The Joseph Banks Native Plants Reserve is one of Sydney’s lesser-known bush walks.

Four kilometres of pathways have been innovatively designed to have minimal impact on the native Australian plants and wildlife in the area.

You’ll easily be able to spot a variety of them along your walk, including banksias, grevilleas and lilly pillies. The canopy is full of smooth-barked apple, red bloodwood, blackbutt and Sydney peppermint trees. While the trickling creek creates a peaceful ambience as you walk.

The reserve is named after Joseph Banks, a botanist who visited Botany Bay in 1770 with James Cook. It was built in 1970 as a bicentennial project to celebrate the 200th anniversary of the event and cover over two hectares of land.

Royal National Park Bush Walks

Winifred Falls Firetrail

Sydney bush walks
Winifred Falls © Facebook

The Winifred Falls fire trail in Sydney’s Royal National Park is one of the easier Sydney bush walks to find, but also, one of the most beautiful.

The trail begins off Warumbal Road, not too far from the Royal National Park Visitors Centre. It winds through almost 4.5-kilometres of bushland, pit-stopping at Winifred Falls in the middle.

Make your way along the rocky path, past blooming banksias and looming gum trees. It can get pretty steep at points, so make sure you’ve got your hiking boots on. Listen out for the rumble of the waterfall as you continue your descent to Winifred Falls, where you can take a rest on the banks of the pool or even take a dip if it’s hot.

Alternatively, follow the creek a further 300-metres downstream to find South West Arm Pool, one of Sydney’s hidden gems. Then find Anice Falls which is about 100 metres down the Mount Bass fire trail off the Winifred Falls trail. After another two kilometres through bushland, the track ends on Mainanbar Road.

The Forest Path

Forest Path is another bush walk that lies within the Royal National Park. The 4.5-kilometre track takes visitors along the Hacking River, loops around Forest Island and ends on Sir Bertram Stevens Drive.

Start at the western entrance, which splits into the Couranga track halfway down, or the eastern, which is also the beginning of Lady Carrington Drive. The Lady Carrington track is 10-kilometres in length if you’re keen on a longer hike.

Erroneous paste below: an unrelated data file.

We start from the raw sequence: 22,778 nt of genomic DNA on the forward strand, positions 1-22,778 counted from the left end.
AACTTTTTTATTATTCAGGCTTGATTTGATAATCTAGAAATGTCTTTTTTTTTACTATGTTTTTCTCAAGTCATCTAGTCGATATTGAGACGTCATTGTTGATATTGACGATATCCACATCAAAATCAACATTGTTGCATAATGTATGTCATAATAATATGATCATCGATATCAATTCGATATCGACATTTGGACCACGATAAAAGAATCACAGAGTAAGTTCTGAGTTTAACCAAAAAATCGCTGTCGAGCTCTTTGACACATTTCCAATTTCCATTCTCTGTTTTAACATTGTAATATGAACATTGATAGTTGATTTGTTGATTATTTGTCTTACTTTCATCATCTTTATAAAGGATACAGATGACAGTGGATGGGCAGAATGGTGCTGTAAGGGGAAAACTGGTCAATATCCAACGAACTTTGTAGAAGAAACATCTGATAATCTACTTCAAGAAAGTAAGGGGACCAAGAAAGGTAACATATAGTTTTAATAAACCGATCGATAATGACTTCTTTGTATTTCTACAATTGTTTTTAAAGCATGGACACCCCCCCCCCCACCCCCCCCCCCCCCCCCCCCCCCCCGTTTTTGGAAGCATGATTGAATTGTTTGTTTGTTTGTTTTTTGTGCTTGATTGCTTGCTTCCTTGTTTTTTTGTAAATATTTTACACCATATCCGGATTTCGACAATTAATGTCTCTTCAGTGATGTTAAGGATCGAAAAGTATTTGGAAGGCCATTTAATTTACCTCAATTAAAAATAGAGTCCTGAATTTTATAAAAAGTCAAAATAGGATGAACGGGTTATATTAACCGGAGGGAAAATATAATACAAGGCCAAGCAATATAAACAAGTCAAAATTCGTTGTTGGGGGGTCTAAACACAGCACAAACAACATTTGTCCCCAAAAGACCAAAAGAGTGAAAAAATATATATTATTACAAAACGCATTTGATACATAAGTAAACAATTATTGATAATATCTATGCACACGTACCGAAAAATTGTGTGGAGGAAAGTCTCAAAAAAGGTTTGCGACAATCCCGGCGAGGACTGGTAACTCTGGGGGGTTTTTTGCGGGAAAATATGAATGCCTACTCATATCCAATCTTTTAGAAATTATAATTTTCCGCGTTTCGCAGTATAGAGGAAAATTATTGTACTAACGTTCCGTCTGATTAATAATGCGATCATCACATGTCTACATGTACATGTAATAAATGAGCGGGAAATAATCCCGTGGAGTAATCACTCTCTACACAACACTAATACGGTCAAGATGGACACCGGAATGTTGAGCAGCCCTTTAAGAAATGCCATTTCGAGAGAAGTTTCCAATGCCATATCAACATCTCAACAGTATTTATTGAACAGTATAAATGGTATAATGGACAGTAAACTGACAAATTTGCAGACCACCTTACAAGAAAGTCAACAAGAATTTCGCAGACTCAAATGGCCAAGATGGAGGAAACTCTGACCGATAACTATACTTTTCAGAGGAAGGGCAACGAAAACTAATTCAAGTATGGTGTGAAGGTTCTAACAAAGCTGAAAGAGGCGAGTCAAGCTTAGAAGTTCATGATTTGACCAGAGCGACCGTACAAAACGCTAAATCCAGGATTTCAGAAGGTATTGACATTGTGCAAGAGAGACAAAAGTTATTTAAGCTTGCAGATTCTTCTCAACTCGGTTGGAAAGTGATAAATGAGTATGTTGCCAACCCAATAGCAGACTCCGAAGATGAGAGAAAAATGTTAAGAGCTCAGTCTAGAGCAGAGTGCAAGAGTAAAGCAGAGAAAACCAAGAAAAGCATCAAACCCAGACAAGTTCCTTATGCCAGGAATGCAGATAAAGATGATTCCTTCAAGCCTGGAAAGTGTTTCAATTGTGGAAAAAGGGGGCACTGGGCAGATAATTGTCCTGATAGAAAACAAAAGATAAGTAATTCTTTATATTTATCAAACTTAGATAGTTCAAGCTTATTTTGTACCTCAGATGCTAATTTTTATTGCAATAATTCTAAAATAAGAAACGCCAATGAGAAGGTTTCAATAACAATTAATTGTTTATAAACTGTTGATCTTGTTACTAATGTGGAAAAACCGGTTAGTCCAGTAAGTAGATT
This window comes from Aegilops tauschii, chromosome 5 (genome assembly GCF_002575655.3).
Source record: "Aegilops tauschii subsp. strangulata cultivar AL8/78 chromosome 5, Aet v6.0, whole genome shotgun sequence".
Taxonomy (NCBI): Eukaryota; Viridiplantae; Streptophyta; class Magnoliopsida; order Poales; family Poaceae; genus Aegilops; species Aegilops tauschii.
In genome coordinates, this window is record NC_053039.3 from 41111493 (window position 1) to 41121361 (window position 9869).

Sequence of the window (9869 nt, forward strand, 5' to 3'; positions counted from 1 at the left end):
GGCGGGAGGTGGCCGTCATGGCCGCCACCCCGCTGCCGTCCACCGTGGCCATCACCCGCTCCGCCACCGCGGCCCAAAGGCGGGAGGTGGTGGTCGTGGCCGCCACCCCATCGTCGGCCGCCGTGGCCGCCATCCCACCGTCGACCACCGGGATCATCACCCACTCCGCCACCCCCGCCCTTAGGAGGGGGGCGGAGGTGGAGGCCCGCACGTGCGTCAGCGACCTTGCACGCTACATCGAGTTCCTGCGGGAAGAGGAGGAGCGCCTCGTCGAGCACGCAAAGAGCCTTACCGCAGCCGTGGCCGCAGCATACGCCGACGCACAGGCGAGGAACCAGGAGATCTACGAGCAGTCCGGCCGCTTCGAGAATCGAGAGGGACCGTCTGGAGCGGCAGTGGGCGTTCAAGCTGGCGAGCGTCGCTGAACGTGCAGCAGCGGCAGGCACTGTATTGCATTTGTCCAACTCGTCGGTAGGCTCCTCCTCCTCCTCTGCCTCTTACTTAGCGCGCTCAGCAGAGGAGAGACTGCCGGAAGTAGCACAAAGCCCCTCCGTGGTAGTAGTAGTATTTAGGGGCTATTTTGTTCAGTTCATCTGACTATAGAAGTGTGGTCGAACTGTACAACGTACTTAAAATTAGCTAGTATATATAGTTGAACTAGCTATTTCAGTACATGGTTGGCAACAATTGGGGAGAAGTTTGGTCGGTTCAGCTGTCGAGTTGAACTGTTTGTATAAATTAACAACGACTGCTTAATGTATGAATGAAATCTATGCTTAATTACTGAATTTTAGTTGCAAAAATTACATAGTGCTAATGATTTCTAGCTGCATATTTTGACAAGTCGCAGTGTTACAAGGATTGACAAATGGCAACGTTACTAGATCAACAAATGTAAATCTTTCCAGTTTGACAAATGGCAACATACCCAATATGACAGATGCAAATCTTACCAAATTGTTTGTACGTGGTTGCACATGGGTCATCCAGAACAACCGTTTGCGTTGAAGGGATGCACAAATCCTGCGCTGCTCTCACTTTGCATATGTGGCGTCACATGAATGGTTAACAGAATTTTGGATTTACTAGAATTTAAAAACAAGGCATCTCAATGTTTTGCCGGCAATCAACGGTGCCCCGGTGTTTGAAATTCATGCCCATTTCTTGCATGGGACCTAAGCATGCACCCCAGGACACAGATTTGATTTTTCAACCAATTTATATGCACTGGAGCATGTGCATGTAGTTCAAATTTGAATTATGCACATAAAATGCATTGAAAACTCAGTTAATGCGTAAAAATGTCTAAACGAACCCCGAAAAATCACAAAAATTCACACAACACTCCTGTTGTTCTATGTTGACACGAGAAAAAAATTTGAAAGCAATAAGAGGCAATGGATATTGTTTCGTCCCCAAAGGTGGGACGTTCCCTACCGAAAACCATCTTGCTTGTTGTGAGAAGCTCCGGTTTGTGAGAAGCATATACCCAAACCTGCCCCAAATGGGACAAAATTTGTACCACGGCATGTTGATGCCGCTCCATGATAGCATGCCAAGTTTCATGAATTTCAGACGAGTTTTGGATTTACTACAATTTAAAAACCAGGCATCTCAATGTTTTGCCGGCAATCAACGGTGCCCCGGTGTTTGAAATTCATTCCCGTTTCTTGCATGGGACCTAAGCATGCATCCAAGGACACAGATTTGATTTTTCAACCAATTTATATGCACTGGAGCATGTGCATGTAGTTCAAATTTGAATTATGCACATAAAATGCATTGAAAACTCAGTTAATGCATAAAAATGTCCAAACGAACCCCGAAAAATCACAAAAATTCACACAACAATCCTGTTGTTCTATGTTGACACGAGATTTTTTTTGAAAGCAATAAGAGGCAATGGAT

Wander under native Aussie trees such as eucalyptus, casuarinas and cabbage tree palms. Listen to the Hacking River flowing nearby, creating a natural ambience.

Karloo and Uloola Tracks

Sydney bush walks
Karloo Pools in Royal National Park © Facebook/@themikejeffrey

The Karloo track begins on Wilson Parade in Heathcote, next to the fire station. This one of the more popular tracks in the Royal National Park, and a prime spot for a bush walk in Sydney.

The Karloo track is only around half an hour long, finishing at Karloo Pools – a natural waterhole perfect for cooling off on a hot, sunny day.

After the Karloo Pools, the Karloo track becomes the Uloola track continuing for up to 11-kilometres one-way. It will take about four hours to complete. Spanning the Royal National Park highlands, this track boasts a wildflower display in spring and stunning views all year round. You can even camp overnight at the Uloola Falls campground.

The Uloola track ends in Waterfall, right by the train station. This is handy, as you can catch the train back to Heathcote from here. If you want to start the loop from this end, leave your car in the commuter car park.

Palona Cave Walk

Walking through Palona Caves in Royal National Park © Canva/Cristina Kruse

The Palona Cave walk is one of the most unique trails you can find in the Royal National Park. It is accessed via Lady Carrington Drive (where the Forest path starts), but don’t worry, this doesn’t add much time to your walk.

Once you get to the Palona Caves walk, enjoy looming trees, views of rocky outcrops and giant cabbage tree palms. Around 800-metres after the turnoff from Lady Carrington Drive, you’ll stumble upon the Palona Cave.

The cave is so big that the walk continues through it, weaving underneath mammoth ancient rock walls. As you exit the cave, visitors are greeted by a stunning waterfall. To complete the Palona Cave trail, head back the way you came.